‘Windowed Work’ Improves Productivity, Satisfaction

Roy Maurer By Roy Maurer July 28, 2020
man working from home at night

​Of all the significant workplace components being transformed by the coronavirus pandemic, the traditional 9-to-5 workday will likely experience the most change.

For many employees, flexible schedules have become common during the health crisis, and new research from global staffing firm Robert Half suggests workers are happy about it. Nearly 80 percent of the 1,000 office workers surveyed said their job allows for the ability to break up their day into blocks of business and personal time—referred to as "windowed work"—while working from home. Employees can self-schedule fluid workdays (and nights) around child care and schooling, online meetings, personal errands, and focused time on the job. Of those respondents, 73 percent reported that the arrangement has led to greater productivity.

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"Any time the stress of how to manage the responsibilities in our lives can be reduced by giving more control over when and where work gets done, that creates an environment for people to shine," said Carol Cochran, vice president of people and culture at FlexJobs, a Boulder, Colo.-based jobs site for flexible and remote work. "Work is a product—it's not a place for these particular workers. If somebody is delivering timely and quality results, does it matter when or where they are doing it?"

The survey showed that among those who have the option to follow a flexible schedule:

  • A greater percentage of respondents with children (78 percent) than those without (66 percent) said they were more productive.
  • Nearly an equal number of men (75 percent) and women (71 percent) said they get more done when integrating personal and professional activities throughout the day.
  • Workers older than 55 tended to prefer a traditional schedule (39 percent), compared with workers ages 41 to 54 (32 percent) and ages 25 to 40 (22 percent).

Respondents who were dissatisfied with windowed work could be challenged by the difficulty in balancing work and personal time, said Mark Bolino, a professor of management at the University of Oklahoma's Price College of Business in Oklahoma City. "Most people enjoy having discretion and autonomy in their work, but I do worry about the tendency to overwork, which may encroach upon the time that could be spent with family or leisure activities," he said. "The remote working arrangement can be a trap sometimes because work activities tend to be rewarded more immediately than investments in family and leisure, reinforcing the urge to continue working."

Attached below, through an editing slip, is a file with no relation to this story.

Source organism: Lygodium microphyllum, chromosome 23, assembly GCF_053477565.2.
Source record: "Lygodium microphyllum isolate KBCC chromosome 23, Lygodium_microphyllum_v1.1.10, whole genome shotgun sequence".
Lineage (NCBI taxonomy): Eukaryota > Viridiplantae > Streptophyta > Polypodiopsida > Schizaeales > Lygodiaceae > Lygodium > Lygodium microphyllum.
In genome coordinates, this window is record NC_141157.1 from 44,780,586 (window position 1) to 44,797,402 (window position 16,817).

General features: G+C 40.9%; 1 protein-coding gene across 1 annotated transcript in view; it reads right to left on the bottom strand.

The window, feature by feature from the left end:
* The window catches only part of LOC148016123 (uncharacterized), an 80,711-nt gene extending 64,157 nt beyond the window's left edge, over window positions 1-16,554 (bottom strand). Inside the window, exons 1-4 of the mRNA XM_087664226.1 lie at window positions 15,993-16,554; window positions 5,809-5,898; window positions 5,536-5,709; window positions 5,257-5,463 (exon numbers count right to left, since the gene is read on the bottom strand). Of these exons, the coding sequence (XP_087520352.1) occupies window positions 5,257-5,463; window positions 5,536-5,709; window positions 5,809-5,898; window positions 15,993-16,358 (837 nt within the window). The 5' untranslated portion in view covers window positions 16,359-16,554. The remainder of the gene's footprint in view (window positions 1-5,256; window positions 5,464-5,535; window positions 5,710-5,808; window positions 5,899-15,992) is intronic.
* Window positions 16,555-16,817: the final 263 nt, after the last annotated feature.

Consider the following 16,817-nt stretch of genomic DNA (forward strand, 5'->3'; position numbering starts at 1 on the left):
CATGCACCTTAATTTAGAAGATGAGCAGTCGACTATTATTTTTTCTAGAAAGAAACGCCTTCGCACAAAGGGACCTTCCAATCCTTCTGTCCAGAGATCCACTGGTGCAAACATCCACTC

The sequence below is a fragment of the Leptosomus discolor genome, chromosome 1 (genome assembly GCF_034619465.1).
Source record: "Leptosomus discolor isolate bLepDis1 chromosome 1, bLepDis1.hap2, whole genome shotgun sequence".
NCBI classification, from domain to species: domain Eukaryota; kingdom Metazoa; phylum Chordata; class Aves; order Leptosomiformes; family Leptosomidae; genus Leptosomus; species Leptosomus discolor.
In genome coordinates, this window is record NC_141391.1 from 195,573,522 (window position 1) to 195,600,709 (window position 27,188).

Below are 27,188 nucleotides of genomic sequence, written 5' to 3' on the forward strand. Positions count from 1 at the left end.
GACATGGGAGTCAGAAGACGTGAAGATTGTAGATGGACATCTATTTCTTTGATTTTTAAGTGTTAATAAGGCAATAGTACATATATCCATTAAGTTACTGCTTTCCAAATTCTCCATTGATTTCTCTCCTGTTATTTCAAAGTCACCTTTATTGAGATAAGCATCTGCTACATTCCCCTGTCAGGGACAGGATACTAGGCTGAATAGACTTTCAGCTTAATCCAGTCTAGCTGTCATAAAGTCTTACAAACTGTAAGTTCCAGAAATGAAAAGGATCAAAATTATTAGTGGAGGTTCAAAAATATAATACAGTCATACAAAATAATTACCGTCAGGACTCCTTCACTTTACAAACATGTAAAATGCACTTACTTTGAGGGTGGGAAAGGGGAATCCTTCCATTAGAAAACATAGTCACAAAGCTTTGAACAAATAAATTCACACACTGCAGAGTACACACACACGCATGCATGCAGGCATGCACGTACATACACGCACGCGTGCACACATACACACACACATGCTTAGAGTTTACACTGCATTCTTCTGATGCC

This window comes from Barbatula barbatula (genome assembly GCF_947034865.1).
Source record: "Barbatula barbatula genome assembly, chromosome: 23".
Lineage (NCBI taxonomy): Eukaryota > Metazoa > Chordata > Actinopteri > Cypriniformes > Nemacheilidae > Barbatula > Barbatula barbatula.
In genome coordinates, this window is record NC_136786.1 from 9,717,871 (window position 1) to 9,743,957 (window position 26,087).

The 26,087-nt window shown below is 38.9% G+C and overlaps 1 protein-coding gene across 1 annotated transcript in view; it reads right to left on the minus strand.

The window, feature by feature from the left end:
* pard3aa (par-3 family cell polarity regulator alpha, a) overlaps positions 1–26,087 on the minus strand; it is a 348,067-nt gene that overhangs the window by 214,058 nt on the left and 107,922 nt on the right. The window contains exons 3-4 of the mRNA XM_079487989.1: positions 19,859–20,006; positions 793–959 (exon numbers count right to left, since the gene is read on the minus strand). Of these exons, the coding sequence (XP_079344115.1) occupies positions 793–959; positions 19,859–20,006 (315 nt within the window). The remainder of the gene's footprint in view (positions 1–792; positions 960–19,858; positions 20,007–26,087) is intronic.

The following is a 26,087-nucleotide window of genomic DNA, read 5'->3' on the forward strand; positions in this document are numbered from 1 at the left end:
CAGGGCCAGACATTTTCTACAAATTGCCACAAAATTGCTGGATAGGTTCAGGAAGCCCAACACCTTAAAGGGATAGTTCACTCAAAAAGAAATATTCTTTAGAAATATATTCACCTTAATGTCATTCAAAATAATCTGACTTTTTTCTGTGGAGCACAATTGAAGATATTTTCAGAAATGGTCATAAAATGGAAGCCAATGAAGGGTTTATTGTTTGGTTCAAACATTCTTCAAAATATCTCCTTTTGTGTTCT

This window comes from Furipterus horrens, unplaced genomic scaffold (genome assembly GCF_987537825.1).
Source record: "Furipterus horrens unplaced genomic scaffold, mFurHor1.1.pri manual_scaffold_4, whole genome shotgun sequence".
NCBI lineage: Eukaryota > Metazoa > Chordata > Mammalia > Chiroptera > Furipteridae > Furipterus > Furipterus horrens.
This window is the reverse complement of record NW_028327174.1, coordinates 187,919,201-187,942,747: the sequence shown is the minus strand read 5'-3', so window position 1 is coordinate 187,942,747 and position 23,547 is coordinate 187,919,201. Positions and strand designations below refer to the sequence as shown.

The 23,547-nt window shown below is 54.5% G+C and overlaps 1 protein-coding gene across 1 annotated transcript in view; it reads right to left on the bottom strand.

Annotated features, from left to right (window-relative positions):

[SHRM members-only toolkit: Managing Flexible Work Arrangements]

Tips for Managing Remote Workers

Paul McDonald, senior executive director at Robert Half, said that while the benefits of flexible schedules are clear, employees "must make a concerted effort to succeed. Communication is key to ensuring everyone is aligned on priorities, projects stay on track, and colleagues feel equally motivated and accountable to achieve business goals."

He added that team coverage should be coordinated, and individual schedules shared. "Make sure your colleagues know when you're available to meet and collaborate—and when you'll be less accessible or offline," he said.

Cochran said both managers and workers must be clear about expectations. "Determine if there are core hours that are needed for collaboration or for the work in general," she said. "Lean into technology like Slack to let people know when you're away from your desk or not able to respond. One of the foundations of successful remote working is proactive communication and transparency both ways."

Bolino added that employers that are considering more remote work arrangements post-pandemic should understand that schedules should be equitable, but not necessarily equal, and that a one-size-fits-all approach may be outdated. "Scheduling should work for all," he said. "I wouldn't discourage remote working, but I wouldn't mandate that people work from home or set their own schedules if it's not the best fit. There's also a potential for resentment if certain people have arrangements that are seen as more favorable than others. Be mindful that you are offering the same opportunity to everyone who is capable of setting their own schedule."

Bolino recommended managers also be on the lookout for people overworking at home. "Managers should ask their employees to be mindful of keeping boundaries between their work and home lives. At some point, people will burn out, and that's not healthy or sustainable," he said. "On the other hand, there's always a danger of underworking, too. Accountability that the work is actually getting done must be assured. For some people, being at home is a distraction—either there's a lot going on at home or they just have a harder time focusing."

Productivity and time management training could help, Cochran said. "Remote working requires self-discipline and self-direction. When someone is new to working that way, especially when it isn't expected or isn't by choice, helping them to create some clear structure in their schedule can be effective. You do not want a complete free-for-all, but, ultimately, you want to start from a place of trust with your remote workers. Then if the work is not happening, you address it."



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